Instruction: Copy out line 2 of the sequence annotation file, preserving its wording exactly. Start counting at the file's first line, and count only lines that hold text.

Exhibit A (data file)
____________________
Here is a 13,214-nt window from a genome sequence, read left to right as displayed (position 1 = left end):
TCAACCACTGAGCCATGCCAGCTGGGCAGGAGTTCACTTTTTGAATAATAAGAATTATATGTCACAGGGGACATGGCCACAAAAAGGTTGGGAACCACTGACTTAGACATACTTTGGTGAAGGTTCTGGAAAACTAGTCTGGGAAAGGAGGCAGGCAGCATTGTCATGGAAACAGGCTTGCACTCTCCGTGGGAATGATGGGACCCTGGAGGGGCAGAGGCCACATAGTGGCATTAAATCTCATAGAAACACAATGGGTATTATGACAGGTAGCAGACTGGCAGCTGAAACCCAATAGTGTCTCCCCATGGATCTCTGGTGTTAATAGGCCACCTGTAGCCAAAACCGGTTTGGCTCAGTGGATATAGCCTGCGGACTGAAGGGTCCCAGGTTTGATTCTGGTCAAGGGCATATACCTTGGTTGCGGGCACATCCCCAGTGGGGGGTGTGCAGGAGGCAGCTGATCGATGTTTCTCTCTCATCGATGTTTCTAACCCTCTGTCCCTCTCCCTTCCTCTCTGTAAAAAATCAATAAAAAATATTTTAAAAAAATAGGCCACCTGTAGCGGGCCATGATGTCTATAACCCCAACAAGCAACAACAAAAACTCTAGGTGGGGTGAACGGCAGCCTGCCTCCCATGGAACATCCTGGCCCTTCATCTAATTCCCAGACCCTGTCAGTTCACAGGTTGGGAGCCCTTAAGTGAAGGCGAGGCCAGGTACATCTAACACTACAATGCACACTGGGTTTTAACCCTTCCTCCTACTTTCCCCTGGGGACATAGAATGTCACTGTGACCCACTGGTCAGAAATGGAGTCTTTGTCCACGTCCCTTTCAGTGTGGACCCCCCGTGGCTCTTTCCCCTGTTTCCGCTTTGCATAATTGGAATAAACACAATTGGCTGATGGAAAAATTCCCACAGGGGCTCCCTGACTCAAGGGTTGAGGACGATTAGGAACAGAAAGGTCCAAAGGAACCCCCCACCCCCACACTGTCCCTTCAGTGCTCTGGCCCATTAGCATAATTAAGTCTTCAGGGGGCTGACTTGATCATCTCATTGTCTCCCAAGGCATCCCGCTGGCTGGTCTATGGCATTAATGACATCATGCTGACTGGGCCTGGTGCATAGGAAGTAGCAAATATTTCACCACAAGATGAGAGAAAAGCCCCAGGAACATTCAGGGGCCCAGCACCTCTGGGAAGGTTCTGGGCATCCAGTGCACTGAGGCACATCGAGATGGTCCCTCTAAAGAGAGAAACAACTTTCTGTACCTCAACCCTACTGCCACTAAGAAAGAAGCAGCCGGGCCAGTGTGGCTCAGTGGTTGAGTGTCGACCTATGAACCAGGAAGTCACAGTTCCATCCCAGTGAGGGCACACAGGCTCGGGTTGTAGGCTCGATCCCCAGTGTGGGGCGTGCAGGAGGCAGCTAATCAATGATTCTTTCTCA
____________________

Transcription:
TCAACCACTGAGCCATGCCAGCTGGGCAGGAGTTCACTTTTTGAATAATAAGAATTATATGTCACAGGGGACATGGCCACAAAAAGGTTGGGAACCACTGACTTAGACATACTTTGGTGAAGGTTCTGGAAAACTAGTCTGGGAAAGGAGGCAGGCAGCATTGTCATGGAAACAGGCTTGCACTCTCCGTGGGAATGATGGGACCCTGGAGGGGCAGAGGCCACATAGTGGCATTAAATCTCATAGAAACACAATGGGTATTATGACAGGTAGCAGACTGGCAGCTGAAACCCAATAGTGTCTCCCCATGGATCTCTGGTGTTAATAGGCCACCTGTAGCCAAAACCGGTTTGGCTCAGTGGATATAGCCTGCGGACTGAAGGGTCCCAGGTTTGATTCTGGTCAAGGGCATATACCTTGGTTGCGGGCACATCCCCAGTGGGGGGTGTGCAGGAGGCAGCTGATCGATGTTTCTCTCTCATCGATGTTTCTAACCCTCTGTCCCTCTCCCTTCCTCTCTGTAAAAAATCAATAAAAAATATTTTAAAAAAATAGGCCACCTGTAGCGGGCCATGATGTCTATAACCCCAACAAGCAACAACAAAAACTCTAGGTGGGGTGAACGGCAGCCTGCCTCCCATGGAACATCCTGGCCCTTCATCTAATTCCCAGACCCTGTCAGTTCACAGGTTGGGAGCCCTTAAGTGAAGGCGAGGCCAGGTACATCTAACACTACAATGCACACTGGGTTTTAACCCTTCCTCCTACTTTCCCCTGGGGACATAGAATGTCACTGTGACCCACTGGTCAGAAATGGAGTCTTTGTCCACGTCCCTTTCAGTGTGGACCCCCCGTGGCTCTTTCCCCTGTTTCCGCTTTGCATAATTGGAATAAACACAATTGGCTGATGGAAAAATTCCCACAGGGGCTCCCTGACTCAAGGGTTGAGGACGATTAGGAACAGAAAGGTCCAAAGGAACCCCCCACCCCCACACTGTCCCTTCAGTGCTCTGGCCCATTAGCATAATTAAGTCTTCAGGGGGCTGACTTGATCATCTCATTGTCTCCCAAGGCATCCCGCTGGCTGGTCTATGGCATTAATGACATCATGCTGACTGGGCCTGGTGCATAGGAAGTAGCAAATATTTCACCACAAGATGAGAGAAAAGCCCCAGGAACATTCAGGGGCCCAGCACCTCTGGGAAGGTTCTGGGCATCCAGTGCACTGAGGCACATCGAGATGGTCCCTCTAAAGAGAGAAACAACTTTCTGTACCTCAACCCTACTGCCACTAAGAAAGAAGCAGCCGGGCCAGTGTGGCTCAGTGGTTGAGTGTCGACCTATGAACCAGGAAGTCACAGTTCCATCCCAGTGAGGGCACACAGGCTCGGGTTGTAGGCTCGATCCCCAGTGTGGGGCGTGCAGGAGGCAGCTAATCAATGATTCTTTCTCA